This error is often compounded by mistaking his advocacy of the Perfect Rights’ jurisprudence theories of Grotius, Pufendorf, Carmichael, and Hutcheson as being about laissez faire when in fact they are quite different subjects. Those Chicago neoclassical economists, who confused the two because of their similar sounding policies, though they refer to quite different meanings and contexts, exposed their relative ignorance of 17th-18th century moral philosophy.

Henry C. K. Liu’s assessment of the mercantile prohibitions of manufacturing in the British American colonies, imposed by the legislature under the persuasive influence of domestic manufacturers, was an expression of its mercantile policies and these affected the example of iron ore manufacturing. Adam Smith, in Book IV of Wealth Of Nations, heavily criticised this policy.

However, Liu quotes the date ‘1795’ as the trigger of the British ‘Iron Act, forbidding the manufacture of iron goods in its American colonies, which caused great dissatisfaction among the prospering colonials.’ By 1795, and since not long after 1776, British mercantile political economy had no influence on the now independent ex-colonies. Adam Smith died in 1790, and British economic legislation had no effects on the fledgling free states of America. The inhabitants were no longer 'colonials'! They were free to expand manufacturing, to trade with any country they wished, and they ran their own political economy.

Wealth Of Nations was not a textbook in economics; it was a polemic against British mercantile policies. If this is not understood, then Wealth Of Nations remains full of 'conundrums', such as Book V on the Expenses of Government, which amount to advocay of a substantial state sector, not just in defence and justice, but also in public works and institutions in support of commercial activity and progress towards opulence (including a national education sector partly funded by taxation and partly by private subscription, starting at the individual parish level, or upwards of 65,000 local schools).

Henry C. K. Liu continues:

Friedrich List, in his National System of Political Economy (1841), asserts that political economy as espoused in England, far from being a valid science universally, was merely British national opinion, suited only to English historical conditions. List's institutional school of economics asserts that the doctrine of free trade was devised to keep England rich and powerful at the expense of its trading partners and it must be fought with protective tariffs and other protective devices of economic nationalism by the weaker countries.’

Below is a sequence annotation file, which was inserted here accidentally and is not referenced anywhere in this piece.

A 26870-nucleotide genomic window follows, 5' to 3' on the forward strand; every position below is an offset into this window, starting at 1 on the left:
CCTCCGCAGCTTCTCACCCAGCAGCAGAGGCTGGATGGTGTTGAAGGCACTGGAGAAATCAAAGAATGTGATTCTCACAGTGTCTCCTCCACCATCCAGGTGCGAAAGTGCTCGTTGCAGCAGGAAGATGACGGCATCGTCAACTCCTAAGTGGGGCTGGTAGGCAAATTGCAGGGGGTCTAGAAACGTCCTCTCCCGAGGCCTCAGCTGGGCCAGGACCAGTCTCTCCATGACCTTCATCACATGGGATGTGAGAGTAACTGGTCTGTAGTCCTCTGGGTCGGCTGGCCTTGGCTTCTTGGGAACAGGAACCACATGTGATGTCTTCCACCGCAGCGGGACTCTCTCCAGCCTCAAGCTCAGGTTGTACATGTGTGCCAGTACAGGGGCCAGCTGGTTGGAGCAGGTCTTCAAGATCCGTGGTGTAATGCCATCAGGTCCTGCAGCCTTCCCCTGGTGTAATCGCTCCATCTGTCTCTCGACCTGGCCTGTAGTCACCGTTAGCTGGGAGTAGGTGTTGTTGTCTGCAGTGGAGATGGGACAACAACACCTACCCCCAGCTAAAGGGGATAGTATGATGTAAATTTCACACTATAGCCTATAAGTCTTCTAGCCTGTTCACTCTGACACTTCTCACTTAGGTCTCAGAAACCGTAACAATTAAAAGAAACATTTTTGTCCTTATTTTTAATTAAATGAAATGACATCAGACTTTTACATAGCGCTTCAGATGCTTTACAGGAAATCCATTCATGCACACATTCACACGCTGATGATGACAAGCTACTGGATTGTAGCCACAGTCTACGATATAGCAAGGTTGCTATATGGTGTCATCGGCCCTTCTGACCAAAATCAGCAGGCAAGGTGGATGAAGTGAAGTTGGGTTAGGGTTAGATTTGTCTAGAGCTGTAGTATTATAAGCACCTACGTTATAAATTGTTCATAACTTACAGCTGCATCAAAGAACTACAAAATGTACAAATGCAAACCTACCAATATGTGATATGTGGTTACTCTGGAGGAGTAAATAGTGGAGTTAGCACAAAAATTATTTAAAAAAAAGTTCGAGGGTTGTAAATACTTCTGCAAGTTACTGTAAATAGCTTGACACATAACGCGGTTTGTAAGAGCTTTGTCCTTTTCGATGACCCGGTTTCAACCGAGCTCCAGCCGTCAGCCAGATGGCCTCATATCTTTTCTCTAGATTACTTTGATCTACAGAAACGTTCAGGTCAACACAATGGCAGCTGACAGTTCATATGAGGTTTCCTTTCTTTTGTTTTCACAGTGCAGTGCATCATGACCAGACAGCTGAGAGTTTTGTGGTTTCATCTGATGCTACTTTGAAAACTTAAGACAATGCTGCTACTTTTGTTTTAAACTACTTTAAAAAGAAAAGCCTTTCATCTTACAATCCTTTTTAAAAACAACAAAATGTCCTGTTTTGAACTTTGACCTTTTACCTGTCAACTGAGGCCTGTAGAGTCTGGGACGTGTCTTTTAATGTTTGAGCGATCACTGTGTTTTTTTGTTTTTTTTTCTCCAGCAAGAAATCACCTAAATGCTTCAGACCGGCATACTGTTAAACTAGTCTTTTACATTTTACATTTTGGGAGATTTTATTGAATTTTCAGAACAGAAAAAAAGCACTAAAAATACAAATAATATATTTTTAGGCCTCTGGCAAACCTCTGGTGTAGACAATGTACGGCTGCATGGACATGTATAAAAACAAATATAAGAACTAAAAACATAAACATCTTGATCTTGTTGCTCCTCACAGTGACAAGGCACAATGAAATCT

List was a proto-German nationalist whose book, The National System of Political Economy (1841) and sicussed on Lost Legacy several times, launched a near paranoid attack on Adam Smith, asserting that his advocacy of free trade was a ‘sham’ to somehow mislead the world and that by free trade the British parliament cleverly used it as cover for its domination plans for the world.

The fact is that Adam Smith’s advocacy of free trade against mercantile protectionism and colonies was perfectly genuine. The 19th century application of British mercantile policies, which List complained about, or rather sought a German response to by imitation, continued unbroken from the 18th century when Smith wrote his books on perfect liberty and free trade (Moral Sentiments, 1759; Lectures on Jurisprudence, 1762-3; Wealth Of Nations, 1776), and through to the 21st century. There has never been a time when Britain ceased its (NOT Smith’s!) mercantile policies, latterly in the imperialist decades.

It was the almost complete avoidance of free trade and continued colonial involvement as in India (which Adam Smith attacked) by successive British governments and the great disconnect between what British legislatures, persuaded by ‘merchants and manufacturers’ said and did (of which the imperial venture into Empire was the most prominent folly), and what Wealth Of Nations and Moral Sentiments advocated, that is the lasting distinction of the Smith from Kirkcaldy and what his legacy has been transformed into by neoclassical epigones and post-Smithian politics.

Unfortunately, Henry C. K. Liu is not alone in his misunderstanding of Adam Smith’s legacy.